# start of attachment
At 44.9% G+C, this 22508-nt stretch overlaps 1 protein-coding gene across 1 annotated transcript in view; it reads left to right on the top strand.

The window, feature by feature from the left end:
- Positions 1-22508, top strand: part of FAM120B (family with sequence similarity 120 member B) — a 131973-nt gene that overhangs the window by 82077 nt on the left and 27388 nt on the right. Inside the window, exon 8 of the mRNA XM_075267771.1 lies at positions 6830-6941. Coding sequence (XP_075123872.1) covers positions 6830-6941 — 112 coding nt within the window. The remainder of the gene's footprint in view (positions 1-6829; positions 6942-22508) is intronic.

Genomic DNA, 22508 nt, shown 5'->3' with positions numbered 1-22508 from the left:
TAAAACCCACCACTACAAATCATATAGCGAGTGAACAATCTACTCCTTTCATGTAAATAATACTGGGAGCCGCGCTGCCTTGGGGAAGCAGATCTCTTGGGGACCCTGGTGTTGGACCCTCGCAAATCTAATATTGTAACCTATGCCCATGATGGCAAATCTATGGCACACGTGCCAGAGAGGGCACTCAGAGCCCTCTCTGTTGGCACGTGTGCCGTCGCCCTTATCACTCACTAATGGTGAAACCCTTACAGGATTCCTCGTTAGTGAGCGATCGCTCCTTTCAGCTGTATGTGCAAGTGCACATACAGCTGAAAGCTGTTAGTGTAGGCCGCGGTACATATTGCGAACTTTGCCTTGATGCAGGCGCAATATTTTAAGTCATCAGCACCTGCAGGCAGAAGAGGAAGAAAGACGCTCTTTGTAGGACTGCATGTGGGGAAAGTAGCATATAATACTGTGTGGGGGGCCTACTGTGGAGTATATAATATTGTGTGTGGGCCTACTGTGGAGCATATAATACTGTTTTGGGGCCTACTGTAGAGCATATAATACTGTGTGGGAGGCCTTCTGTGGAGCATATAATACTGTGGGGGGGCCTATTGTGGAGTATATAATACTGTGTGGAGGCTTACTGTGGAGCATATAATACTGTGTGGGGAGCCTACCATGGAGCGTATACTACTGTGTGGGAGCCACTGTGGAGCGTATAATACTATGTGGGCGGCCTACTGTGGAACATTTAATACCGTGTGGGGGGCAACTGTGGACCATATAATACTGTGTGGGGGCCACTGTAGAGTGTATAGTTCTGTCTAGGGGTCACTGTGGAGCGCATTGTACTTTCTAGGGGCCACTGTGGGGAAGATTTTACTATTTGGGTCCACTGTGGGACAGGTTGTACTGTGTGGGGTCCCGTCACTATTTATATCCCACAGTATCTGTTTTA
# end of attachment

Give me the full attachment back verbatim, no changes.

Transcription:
At 44.9% G+C, this 22508-nt stretch overlaps 1 protein-coding gene across 1 annotated transcript in view; it reads left to right on the top strand.

The window, feature by feature from the left end:
- Positions 1-22508, top strand: part of FAM120B (family with sequence similarity 120 member B) — a 131973-nt gene that overhangs the window by 82077 nt on the left and 27388 nt on the right. Inside the window, exon 8 of the mRNA XM_075267771.1 lies at positions 6830-6941. Coding sequence (XP_075123872.1) covers positions 6830-6941 — 112 coding nt within the window. The remainder of the gene's footprint in view (positions 1-6829; positions 6942-22508) is intronic.

Genomic DNA, 22508 nt, shown 5'->3' with positions numbered 1-22508 from the left:
TAAAACCCACCACTACAAATCATATAGCGAGTGAACAATCTACTCCTTTCATGTAAATAATACTGGGAGCCGCGCTGCCTTGGGGAAGCAGATCTCTTGGGGACCCTGGTGTTGGACCCTCGCAAATCTAATATTGTAACCTATGCCCATGATGGCAAATCTATGGCACACGTGCCAGAGAGGGCACTCAGAGCCCTCTCTGTTGGCACGTGTGCCGTCGCCCTTATCACTCACTAATGGTGAAACCCTTACAGGATTCCTCGTTAGTGAGCGATCGCTCCTTTCAGCTGTATGTGCAAGTGCACATACAGCTGAAAGCTGTTAGTGTAGGCCGCGGTACATATTGCGAACTTTGCCTTGATGCAGGCGCAATATTTTAAGTCATCAGCACCTGCAGGCAGAAGAGGAAGAAAGACGCTCTTTGTAGGACTGCATGTGGGGAAAGTAGCATATAATACTGTGTGGGGGGCCTACTGTGGAGTATATAATATTGTGTGTGGGCCTACTGTGGAGCATATAATACTGTTTTGGGGCCTACTGTAGAGCATATAATACTGTGTGGGAGGCCTTCTGTGGAGCATATAATACTGTGGGGGGGCCTATTGTGGAGTATATAATACTGTGTGGAGGCTTACTGTGGAGCATATAATACTGTGTGGGGAGCCTACCATGGAGCGTATACTACTGTGTGGGAGCCACTGTGGAGCGTATAATACTATGTGGGCGGCCTACTGTGGAACATTTAATACCGTGTGGGGGGCAACTGTGGACCATATAATACTGTGTGGGGGCCACTGTAGAGTGTATAGTTCTGTCTAGGGGTCACTGTGGAGCGCATTGTACTTTCTAGGGGCCACTGTGGGGAAGATTTTACTATTTGGGTCCACTGTGGGACAGGTTGTACTGTGTGGGGTCCCGTCACTATTTATATCCCACAGTATCTGTTTTA